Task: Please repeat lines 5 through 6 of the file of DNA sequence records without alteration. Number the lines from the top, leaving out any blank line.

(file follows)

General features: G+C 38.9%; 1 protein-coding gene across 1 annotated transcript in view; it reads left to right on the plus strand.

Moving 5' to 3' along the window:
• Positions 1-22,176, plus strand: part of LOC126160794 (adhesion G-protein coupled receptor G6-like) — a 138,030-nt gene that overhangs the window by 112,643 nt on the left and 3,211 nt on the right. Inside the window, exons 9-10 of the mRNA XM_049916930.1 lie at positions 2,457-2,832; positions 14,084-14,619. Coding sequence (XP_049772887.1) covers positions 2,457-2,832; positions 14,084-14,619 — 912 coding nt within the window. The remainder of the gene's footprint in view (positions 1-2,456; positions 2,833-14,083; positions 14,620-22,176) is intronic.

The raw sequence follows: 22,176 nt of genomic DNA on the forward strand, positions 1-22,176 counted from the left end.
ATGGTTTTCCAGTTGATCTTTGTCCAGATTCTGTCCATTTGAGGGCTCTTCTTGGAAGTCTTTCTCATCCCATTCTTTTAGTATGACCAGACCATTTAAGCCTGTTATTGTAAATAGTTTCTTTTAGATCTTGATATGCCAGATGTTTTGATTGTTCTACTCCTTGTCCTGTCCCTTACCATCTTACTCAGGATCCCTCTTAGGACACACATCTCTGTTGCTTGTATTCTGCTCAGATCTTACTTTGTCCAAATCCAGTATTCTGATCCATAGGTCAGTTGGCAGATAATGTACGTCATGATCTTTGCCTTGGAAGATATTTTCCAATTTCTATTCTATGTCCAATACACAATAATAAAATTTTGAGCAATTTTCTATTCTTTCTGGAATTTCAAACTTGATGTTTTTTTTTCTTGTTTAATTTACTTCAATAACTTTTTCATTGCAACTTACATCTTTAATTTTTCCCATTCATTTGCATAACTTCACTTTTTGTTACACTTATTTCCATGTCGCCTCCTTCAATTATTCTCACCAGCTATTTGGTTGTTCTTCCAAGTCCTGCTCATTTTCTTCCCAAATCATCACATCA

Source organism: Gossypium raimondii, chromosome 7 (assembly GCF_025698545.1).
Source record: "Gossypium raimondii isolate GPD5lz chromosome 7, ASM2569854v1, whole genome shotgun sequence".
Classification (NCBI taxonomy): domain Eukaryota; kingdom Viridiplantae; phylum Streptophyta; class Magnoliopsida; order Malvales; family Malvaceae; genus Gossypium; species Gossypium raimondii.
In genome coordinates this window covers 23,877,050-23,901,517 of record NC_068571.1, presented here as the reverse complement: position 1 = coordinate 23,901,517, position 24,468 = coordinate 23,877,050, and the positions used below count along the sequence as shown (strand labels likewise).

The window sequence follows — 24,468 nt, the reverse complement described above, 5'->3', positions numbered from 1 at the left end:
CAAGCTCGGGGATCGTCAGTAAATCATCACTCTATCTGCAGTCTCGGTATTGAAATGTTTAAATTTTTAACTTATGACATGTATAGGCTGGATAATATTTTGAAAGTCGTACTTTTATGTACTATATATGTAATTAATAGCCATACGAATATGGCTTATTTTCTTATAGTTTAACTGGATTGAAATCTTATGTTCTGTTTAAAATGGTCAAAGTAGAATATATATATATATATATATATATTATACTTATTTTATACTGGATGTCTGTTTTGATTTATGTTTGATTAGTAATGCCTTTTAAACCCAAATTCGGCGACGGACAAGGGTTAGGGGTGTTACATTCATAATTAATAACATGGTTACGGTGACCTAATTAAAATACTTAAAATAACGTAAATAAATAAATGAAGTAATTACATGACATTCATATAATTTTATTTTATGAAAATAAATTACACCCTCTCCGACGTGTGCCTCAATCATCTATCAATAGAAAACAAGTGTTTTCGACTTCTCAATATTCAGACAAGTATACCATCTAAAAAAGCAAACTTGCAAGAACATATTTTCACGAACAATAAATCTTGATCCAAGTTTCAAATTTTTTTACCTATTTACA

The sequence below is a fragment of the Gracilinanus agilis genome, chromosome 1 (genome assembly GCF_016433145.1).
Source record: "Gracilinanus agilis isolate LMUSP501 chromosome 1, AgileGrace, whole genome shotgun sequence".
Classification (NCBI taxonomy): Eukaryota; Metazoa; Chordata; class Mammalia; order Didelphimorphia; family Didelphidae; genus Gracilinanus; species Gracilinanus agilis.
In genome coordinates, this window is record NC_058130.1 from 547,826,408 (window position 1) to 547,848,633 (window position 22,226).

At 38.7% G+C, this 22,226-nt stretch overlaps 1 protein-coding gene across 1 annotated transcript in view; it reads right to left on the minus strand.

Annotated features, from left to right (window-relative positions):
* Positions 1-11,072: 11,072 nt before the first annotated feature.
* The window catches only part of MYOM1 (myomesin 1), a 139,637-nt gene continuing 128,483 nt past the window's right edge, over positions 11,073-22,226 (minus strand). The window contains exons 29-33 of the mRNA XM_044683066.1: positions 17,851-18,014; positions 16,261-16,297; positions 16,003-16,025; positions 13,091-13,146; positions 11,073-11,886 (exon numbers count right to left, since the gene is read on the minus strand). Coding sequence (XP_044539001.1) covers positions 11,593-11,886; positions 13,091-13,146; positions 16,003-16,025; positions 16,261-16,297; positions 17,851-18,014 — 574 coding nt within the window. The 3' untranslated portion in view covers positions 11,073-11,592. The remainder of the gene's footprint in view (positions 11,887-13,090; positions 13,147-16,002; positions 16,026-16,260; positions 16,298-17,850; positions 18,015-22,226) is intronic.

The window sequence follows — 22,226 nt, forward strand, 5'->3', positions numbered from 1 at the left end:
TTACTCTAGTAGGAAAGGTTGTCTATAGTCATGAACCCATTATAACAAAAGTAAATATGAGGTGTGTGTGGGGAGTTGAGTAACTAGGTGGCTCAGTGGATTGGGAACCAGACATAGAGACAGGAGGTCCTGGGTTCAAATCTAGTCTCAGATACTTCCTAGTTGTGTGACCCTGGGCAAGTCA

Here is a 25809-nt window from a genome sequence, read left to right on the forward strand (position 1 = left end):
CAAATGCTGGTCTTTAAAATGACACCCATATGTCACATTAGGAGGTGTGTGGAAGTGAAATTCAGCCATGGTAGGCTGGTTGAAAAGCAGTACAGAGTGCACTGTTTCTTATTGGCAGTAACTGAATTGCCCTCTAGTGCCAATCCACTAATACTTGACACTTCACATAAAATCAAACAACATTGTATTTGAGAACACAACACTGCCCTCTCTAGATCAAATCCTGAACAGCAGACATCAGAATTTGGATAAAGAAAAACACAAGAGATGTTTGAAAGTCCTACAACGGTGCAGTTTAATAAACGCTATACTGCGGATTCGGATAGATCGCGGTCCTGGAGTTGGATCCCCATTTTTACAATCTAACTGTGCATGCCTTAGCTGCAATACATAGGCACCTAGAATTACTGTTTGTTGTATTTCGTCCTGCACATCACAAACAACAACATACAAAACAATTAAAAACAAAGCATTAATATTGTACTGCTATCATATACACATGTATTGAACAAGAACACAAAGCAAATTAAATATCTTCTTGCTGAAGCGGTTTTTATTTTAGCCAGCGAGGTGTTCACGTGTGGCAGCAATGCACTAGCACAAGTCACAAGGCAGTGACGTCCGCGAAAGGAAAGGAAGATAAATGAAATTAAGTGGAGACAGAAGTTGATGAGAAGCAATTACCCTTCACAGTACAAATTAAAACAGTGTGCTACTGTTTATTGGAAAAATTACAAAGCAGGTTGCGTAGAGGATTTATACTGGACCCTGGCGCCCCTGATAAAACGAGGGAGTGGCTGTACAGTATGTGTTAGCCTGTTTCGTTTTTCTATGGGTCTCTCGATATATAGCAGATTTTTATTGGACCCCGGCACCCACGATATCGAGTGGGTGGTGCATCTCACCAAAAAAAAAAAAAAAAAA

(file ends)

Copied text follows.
ATGGTTTTCCAGTTGATCTTTGTCCAGATTCTGTCCATTTGAGGGCTCTTCTTGGAAGTCTTTCTCATCCCATTCTTTTAGTATGACCAGACCATTTAAGCCTGTTATTGTAAATAGTTTCTTTTAGATCTTGATATGCCAGATGTTTTGATTGTTCTACTCCTTGTCCTGTCCCTTACCATCTTACTCAGGATCCCTCTTAGGACACACATCTCTGTTGCTTGTATTCTGCTCAGATCTTACTTTGTCCAAATCCAGTATTCTGATCCATAGGTCAGTTGGCAGATAATGTACGTCATGATCTTTGCCTTGGAAGATATTTTCCAATTTCTATTCTATGTCCAATACACAATAATAAAATTTTGAGCAATTTTCTATTCTTTCTGGAATTTCAAACTTGATGTTTTTTTTTCTTGTTTAATTTACTTCAATAACTTTTTCATTGCAACTTACATCTTTAATTTTTCCCATTCATTTGCATAACTTCACTTTTTGTTACACTTATTTCCATGTCGCCTCCTTCAATTATTCTCACCAGCTATTTGGTTGTTCTTCCAAGTCCTGCTCATTTTCTTCCCAAATCATCACATCA

Source organism: Gossypium raimondii, chromosome 7 (assembly GCF_025698545.1).